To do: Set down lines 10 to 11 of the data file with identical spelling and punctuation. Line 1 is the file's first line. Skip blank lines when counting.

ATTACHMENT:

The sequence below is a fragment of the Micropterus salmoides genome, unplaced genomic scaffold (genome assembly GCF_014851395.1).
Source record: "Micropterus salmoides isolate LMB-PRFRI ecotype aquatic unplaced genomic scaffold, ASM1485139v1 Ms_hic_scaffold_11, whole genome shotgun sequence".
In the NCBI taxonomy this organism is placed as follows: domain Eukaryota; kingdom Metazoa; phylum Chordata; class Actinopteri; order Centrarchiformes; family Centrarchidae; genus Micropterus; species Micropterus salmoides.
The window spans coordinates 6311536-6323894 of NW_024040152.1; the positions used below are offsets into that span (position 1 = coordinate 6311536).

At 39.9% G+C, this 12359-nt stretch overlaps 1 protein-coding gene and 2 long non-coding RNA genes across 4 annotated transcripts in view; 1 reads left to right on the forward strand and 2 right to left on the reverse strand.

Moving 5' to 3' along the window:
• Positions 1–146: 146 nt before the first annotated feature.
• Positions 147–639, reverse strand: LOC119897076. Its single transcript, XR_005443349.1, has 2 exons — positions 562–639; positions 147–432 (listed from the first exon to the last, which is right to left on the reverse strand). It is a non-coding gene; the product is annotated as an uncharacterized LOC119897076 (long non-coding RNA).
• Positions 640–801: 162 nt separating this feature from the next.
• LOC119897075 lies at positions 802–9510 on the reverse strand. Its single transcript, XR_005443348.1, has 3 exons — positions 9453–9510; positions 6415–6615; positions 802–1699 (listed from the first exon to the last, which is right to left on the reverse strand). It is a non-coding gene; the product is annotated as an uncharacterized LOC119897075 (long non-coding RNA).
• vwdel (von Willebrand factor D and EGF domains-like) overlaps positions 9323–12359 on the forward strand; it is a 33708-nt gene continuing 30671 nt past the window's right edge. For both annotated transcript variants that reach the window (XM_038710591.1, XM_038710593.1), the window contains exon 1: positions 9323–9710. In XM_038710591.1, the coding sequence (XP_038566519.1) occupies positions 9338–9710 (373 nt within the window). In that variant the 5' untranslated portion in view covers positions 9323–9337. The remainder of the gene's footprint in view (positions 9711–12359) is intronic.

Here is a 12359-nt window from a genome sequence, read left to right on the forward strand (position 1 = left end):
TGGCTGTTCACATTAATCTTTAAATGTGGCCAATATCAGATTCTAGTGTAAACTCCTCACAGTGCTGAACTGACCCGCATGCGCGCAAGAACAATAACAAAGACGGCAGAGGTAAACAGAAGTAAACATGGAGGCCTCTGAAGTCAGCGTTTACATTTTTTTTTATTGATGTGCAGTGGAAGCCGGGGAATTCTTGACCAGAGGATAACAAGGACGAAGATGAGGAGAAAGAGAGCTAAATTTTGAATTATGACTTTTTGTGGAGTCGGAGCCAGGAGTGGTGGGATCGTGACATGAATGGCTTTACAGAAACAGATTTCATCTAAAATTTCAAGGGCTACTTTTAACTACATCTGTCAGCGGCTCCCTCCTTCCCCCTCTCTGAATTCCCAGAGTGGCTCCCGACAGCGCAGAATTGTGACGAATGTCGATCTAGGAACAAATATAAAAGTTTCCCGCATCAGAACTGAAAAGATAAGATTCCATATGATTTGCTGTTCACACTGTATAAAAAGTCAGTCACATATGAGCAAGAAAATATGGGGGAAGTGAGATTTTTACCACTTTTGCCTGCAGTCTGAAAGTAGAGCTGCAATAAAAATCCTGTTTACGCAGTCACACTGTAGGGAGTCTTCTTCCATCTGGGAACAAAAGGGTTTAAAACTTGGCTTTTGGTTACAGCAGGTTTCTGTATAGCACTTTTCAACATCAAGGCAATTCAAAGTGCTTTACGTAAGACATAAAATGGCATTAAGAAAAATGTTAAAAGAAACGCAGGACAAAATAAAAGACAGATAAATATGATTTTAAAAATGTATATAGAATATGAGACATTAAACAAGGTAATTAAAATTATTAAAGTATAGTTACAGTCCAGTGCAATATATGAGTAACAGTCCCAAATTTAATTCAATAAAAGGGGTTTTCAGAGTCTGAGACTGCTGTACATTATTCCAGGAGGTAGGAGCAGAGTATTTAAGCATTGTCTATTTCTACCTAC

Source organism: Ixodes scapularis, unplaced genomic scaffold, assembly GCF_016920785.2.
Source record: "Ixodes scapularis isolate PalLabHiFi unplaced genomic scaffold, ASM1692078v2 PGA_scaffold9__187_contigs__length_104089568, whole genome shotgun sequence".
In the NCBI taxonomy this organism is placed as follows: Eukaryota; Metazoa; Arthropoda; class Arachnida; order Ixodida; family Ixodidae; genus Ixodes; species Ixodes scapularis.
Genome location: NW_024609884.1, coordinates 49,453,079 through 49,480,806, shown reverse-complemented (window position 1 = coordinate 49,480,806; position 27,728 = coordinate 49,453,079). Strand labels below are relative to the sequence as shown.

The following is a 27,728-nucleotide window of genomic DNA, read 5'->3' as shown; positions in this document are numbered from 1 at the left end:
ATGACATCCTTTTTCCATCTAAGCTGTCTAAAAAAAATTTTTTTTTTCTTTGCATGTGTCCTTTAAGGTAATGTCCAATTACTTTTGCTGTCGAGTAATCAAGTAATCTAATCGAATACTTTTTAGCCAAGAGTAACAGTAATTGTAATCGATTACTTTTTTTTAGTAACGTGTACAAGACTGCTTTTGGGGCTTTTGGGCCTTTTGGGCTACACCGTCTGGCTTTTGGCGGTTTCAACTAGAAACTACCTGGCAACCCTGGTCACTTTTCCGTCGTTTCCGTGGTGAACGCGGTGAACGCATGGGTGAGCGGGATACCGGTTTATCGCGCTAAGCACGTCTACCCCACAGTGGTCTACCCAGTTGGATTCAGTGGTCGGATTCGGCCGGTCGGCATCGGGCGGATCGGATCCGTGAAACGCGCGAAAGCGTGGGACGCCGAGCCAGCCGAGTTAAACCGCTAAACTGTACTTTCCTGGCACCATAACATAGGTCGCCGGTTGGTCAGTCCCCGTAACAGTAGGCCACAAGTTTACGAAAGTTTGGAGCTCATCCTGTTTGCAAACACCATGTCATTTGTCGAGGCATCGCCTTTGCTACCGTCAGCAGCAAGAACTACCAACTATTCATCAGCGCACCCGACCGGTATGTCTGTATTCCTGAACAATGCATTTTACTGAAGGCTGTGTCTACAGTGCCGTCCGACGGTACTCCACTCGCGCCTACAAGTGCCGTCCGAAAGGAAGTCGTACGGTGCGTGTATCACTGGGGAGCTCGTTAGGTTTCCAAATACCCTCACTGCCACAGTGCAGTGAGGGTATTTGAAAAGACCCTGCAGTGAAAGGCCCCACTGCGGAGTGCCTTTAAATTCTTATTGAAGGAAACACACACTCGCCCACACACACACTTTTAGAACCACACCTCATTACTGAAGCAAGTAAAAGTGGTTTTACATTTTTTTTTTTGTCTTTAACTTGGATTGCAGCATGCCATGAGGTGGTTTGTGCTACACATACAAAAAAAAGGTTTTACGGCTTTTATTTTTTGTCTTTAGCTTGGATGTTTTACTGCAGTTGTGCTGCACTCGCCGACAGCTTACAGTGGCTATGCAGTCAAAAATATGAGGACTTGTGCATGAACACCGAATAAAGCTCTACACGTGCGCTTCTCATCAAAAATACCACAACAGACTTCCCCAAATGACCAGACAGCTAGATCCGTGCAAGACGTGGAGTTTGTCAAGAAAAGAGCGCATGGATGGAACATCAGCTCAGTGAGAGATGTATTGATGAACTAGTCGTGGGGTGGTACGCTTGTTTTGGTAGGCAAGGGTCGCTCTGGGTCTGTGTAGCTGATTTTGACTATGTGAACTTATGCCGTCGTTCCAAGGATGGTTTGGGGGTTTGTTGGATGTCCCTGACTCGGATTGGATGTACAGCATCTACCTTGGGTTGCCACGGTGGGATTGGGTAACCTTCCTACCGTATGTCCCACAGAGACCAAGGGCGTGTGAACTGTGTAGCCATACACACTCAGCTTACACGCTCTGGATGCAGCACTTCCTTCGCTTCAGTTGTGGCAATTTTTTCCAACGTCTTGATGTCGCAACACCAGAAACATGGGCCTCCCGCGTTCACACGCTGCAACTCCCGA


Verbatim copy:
• LOC119897075 lies at positions 802–9510 on the reverse strand. Its single transcript, XR_005443348.1, has 3 exons — positions 9453–9510; positions 6415–6615; positions 802–1699 (listed from the first exon to the last, which is right to left on the reverse strand). It is a non-coding gene; the product is annotated as an uncharacterized LOC119897075 (long non-coding RNA).
• vwdel (von Willebrand factor D and EGF domains-like) overlaps positions 9323–12359 on the forward strand; it is a 33708-nt gene continuing 30671 nt past the window's right edge. For both annotated transcript variants that reach the window (XM_038710591.1, XM_038710593.1), the window contains exon 1: positions 9323–9710. In XM_038710591.1, the coding sequence (XP_038566519.1) occupies positions 9338–9710 (373 nt within the window). In that variant the 5' untranslated portion in view covers positions 9323–9337. The remainder of the gene's footprint in view (positions 9711–12359) is intronic.